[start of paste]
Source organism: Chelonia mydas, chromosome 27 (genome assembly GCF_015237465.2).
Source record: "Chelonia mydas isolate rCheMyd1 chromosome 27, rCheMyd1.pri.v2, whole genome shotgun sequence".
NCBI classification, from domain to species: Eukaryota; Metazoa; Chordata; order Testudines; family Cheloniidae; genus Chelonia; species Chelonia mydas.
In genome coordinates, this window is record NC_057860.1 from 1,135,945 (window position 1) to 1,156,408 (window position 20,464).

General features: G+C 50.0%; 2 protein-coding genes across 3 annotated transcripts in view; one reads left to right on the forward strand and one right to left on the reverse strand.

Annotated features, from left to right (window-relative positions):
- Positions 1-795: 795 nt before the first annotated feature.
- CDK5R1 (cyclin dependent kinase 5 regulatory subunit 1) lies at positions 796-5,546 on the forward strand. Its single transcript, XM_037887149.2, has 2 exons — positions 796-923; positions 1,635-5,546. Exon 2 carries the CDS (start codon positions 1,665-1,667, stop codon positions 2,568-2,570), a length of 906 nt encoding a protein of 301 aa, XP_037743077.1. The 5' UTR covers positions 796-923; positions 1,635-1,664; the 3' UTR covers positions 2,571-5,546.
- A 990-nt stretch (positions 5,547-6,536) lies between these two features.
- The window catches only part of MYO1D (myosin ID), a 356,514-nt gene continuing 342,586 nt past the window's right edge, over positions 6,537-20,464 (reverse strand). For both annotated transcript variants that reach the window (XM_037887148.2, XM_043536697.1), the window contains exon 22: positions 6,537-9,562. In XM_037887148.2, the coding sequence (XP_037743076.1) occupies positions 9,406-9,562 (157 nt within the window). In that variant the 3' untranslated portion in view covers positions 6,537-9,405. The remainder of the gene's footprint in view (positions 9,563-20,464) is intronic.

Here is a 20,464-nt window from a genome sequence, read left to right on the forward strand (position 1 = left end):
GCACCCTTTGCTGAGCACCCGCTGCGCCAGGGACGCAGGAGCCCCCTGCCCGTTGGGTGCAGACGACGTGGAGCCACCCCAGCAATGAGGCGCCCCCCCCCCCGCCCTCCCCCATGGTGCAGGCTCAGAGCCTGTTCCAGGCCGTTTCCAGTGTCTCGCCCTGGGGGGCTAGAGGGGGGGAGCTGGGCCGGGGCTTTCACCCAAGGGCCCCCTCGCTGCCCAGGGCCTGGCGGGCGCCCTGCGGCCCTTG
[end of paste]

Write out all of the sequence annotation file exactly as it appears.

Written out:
Source organism: Chelonia mydas, chromosome 27 (genome assembly GCF_015237465.2).
Source record: "Chelonia mydas isolate rCheMyd1 chromosome 27, rCheMyd1.pri.v2, whole genome shotgun sequence".
NCBI classification, from domain to species: Eukaryota; Metazoa; Chordata; order Testudines; family Cheloniidae; genus Chelonia; species Chelonia mydas.
In genome coordinates, this window is record NC_057860.1 from 1,135,945 (window position 1) to 1,156,408 (window position 20,464).

General features: G+C 50.0%; 2 protein-coding genes across 3 annotated transcripts in view; one reads left to right on the forward strand and one right to left on the reverse strand.

Annotated features, from left to right (window-relative positions):
- Positions 1-795: 795 nt before the first annotated feature.
- CDK5R1 (cyclin dependent kinase 5 regulatory subunit 1) lies at positions 796-5,546 on the forward strand. Its single transcript, XM_037887149.2, has 2 exons — positions 796-923; positions 1,635-5,546. Exon 2 carries the CDS (start codon positions 1,665-1,667, stop codon positions 2,568-2,570), a length of 906 nt encoding a protein of 301 aa, XP_037743077.1. The 5' UTR covers positions 796-923; positions 1,635-1,664; the 3' UTR covers positions 2,571-5,546.
- A 990-nt stretch (positions 5,547-6,536) lies between these two features.
- The window catches only part of MYO1D (myosin ID), a 356,514-nt gene continuing 342,586 nt past the window's right edge, over positions 6,537-20,464 (reverse strand). For both annotated transcript variants that reach the window (XM_037887148.2, XM_043536697.1), the window contains exon 22: positions 6,537-9,562. In XM_037887148.2, the coding sequence (XP_037743076.1) occupies positions 9,406-9,562 (157 nt within the window). In that variant the 3' untranslated portion in view covers positions 6,537-9,405. The remainder of the gene's footprint in view (positions 9,563-20,464) is intronic.

Here is a 20,464-nt window from a genome sequence, read left to right on the forward strand (position 1 = left end):
GCACCCTTTGCTGAGCACCCGCTGCGCCAGGGACGCAGGAGCCCCCTGCCCGTTGGGTGCAGACGACGTGGAGCCACCCCAGCAATGAGGCGCCCCCCCCCCCGCCCTCCCCCATGGTGCAGGCTCAGAGCCTGTTCCAGGCCGTTTCCAGTGTCTCGCCCTGGGGGGCTAGAGGGGGGGAGCTGGGCCGGGGCTTTCACCCAAGGGCCCCCTCGCTGCCCAGGGCCTGGCGGGCGCCCTGCGGCCCTTG